One of the most surprisingly imaginative CDs to cross my desk in some time is Swingadelic's Toussaintville (Zoho). The albumreleased todaypays tribute to the songs of Allen Toussaint [pictured], who turned 75 in January. The music is an intelligent and swinging fusion of big band jazz and soul-pop.
The album not only skillfully reminds the listener of Toussaint's important contribution as a composer of top pop hitsSouthern Nights, What Do You Want the Girl to Do, Sneaking Sally Through the Alley and Whipped Creambut also does so through a jazz prism, never losing an ounce of Toussaint's earthy intent.
Mind you, this isn't an album of horns that come off like an awards show orchestra or a funky cruise ship band. These charts truly are fetching and respectful, retaining Toussaint's New Orleans power and passion.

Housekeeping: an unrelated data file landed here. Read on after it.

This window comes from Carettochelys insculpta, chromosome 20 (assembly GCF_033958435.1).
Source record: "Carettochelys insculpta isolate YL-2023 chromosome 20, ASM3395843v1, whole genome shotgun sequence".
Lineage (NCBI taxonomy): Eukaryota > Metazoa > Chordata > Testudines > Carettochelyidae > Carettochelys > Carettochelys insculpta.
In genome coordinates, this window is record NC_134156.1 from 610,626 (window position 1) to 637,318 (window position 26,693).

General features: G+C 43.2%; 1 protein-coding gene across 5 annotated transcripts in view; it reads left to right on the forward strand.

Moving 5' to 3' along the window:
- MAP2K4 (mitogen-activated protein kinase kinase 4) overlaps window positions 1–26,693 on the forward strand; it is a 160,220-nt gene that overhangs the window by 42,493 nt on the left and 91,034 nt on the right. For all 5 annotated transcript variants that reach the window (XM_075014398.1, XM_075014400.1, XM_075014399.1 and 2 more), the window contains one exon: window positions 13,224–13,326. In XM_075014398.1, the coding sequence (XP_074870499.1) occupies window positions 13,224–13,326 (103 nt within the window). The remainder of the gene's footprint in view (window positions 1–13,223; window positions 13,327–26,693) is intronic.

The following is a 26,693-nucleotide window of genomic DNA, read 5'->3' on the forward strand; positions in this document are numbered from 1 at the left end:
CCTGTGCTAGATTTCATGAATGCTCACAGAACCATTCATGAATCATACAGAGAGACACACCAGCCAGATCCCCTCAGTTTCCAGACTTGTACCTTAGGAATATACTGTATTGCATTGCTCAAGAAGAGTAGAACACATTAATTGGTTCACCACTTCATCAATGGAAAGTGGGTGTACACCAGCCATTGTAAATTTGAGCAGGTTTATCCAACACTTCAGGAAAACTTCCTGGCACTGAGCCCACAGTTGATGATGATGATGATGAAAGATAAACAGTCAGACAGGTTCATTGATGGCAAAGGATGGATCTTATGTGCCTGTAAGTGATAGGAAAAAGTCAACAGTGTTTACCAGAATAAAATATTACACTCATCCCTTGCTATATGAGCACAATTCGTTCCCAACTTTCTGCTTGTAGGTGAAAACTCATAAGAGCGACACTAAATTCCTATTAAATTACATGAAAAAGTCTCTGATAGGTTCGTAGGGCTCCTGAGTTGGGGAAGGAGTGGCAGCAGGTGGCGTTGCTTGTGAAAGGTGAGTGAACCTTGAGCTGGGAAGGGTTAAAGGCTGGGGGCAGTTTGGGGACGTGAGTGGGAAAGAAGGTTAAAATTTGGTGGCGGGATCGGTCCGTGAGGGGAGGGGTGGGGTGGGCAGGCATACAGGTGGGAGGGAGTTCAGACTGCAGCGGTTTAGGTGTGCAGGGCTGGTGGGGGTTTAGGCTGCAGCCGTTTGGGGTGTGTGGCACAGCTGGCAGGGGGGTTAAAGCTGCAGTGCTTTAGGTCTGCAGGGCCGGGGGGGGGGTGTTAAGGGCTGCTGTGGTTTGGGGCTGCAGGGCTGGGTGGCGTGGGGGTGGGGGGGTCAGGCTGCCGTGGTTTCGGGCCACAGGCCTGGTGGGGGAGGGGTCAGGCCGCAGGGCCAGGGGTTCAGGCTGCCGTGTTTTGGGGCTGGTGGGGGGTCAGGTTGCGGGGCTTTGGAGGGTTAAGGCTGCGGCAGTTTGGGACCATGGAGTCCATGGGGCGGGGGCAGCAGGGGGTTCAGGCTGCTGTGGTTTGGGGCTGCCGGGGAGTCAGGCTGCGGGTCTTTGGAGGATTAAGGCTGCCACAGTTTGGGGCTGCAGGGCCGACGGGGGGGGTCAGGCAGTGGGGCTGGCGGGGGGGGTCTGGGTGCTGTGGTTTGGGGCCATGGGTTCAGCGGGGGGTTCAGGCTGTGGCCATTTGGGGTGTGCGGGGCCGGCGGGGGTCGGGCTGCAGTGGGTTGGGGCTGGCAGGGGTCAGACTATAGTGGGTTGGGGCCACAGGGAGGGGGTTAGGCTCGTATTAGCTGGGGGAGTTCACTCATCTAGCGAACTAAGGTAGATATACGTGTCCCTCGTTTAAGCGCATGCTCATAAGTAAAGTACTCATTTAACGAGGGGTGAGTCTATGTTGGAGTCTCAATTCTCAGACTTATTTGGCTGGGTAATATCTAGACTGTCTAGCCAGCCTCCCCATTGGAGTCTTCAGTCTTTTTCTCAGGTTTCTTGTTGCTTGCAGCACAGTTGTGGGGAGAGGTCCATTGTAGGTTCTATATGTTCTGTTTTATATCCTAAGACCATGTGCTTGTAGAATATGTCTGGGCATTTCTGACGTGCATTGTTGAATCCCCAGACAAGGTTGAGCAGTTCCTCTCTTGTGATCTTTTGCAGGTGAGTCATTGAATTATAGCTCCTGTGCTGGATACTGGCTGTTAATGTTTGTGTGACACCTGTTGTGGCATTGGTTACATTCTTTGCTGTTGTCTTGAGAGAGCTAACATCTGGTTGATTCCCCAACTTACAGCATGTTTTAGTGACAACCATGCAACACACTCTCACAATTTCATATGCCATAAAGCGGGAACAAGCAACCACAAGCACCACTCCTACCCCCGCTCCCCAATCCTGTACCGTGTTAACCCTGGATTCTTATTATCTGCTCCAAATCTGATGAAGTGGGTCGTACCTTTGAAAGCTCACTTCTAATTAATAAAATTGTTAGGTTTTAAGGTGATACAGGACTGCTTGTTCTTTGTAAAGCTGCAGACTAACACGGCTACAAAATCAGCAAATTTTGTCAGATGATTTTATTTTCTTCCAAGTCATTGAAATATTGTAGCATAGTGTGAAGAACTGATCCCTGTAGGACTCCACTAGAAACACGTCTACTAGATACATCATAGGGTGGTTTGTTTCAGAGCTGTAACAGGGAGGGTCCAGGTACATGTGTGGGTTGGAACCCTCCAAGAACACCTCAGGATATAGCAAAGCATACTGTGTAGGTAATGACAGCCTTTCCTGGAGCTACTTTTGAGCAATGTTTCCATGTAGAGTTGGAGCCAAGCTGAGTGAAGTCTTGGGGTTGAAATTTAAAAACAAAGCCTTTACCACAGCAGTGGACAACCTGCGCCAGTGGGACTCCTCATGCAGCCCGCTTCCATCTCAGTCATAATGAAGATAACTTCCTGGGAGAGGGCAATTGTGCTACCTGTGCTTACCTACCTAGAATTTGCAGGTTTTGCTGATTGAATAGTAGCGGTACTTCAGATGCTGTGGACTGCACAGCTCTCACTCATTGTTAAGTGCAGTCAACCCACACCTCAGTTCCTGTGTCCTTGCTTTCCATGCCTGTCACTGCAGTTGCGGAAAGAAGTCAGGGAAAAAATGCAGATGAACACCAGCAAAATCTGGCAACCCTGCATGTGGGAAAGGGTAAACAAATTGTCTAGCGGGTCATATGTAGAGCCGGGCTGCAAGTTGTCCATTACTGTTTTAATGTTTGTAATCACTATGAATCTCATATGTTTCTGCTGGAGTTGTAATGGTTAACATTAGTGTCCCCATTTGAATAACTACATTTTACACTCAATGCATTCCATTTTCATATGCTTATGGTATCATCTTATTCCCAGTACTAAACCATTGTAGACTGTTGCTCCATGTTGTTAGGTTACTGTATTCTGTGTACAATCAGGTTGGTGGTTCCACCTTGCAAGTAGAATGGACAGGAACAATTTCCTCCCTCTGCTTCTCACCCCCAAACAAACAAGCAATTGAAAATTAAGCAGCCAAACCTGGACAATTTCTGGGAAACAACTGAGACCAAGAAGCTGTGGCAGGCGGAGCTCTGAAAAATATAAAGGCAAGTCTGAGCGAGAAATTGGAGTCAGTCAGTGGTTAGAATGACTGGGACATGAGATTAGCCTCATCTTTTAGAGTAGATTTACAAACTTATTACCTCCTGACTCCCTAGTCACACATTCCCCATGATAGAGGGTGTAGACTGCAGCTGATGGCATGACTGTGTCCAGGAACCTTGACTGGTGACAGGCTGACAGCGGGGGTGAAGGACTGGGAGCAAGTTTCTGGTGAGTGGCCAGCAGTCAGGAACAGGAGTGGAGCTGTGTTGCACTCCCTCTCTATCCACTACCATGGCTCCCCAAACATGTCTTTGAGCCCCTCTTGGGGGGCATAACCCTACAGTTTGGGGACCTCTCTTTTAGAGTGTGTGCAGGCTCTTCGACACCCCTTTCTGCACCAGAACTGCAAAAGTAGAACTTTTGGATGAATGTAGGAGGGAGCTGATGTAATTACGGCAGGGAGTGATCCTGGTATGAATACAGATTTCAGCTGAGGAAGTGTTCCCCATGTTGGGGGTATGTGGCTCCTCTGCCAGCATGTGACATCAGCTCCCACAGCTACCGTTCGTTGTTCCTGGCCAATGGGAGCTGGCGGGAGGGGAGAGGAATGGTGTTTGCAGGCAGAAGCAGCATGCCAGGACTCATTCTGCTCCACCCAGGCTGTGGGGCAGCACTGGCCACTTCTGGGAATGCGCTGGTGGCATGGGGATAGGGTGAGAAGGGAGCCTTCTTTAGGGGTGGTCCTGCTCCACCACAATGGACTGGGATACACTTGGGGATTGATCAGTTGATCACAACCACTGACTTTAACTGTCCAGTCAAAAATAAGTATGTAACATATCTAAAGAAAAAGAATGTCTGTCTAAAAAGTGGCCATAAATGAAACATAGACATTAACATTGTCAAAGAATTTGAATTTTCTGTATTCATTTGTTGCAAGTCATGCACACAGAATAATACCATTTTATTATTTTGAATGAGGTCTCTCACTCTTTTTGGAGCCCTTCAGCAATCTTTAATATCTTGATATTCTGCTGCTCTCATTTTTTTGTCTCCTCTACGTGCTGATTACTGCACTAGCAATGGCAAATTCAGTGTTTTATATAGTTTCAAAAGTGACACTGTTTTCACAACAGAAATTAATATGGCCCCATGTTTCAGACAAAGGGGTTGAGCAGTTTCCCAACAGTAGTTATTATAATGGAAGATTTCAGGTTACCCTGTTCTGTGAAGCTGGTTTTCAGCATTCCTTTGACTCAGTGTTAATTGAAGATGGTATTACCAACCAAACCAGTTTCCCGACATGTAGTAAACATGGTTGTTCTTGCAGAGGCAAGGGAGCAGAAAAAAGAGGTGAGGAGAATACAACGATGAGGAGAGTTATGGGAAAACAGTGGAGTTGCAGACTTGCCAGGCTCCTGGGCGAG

Produced by bassist Dave Post, the album was arranged by Post and various members of the orchestra. In total, there are 12 musicians on each of the 15 tracks, including four saxophones, two trumpets and three trombones plus a five-chair rhythm section. Vocals are handled by four different singers.
Swingadelic is known informally as New York's greatest little big band. While they do weddings, don't hold it against them. A band has to eat, and this album shows no traces of garters, tossed bouquets or a first dance. Swingadelic began in 1998 when Post brought together musician friends to play swing engagements at New York City's supper clubs. Swingadelic has also performed at Lincoln Center's Midsummer Night Swing, NJPAC, and at many other local festivals.
This album is quite a departure for the band, particularly how the charts are scored. If you're unfamiliar with Toussaint [pictured], this is a good introduction. It's just big sophisticated fun, with one foot in the big bands and the other in the Big Easy.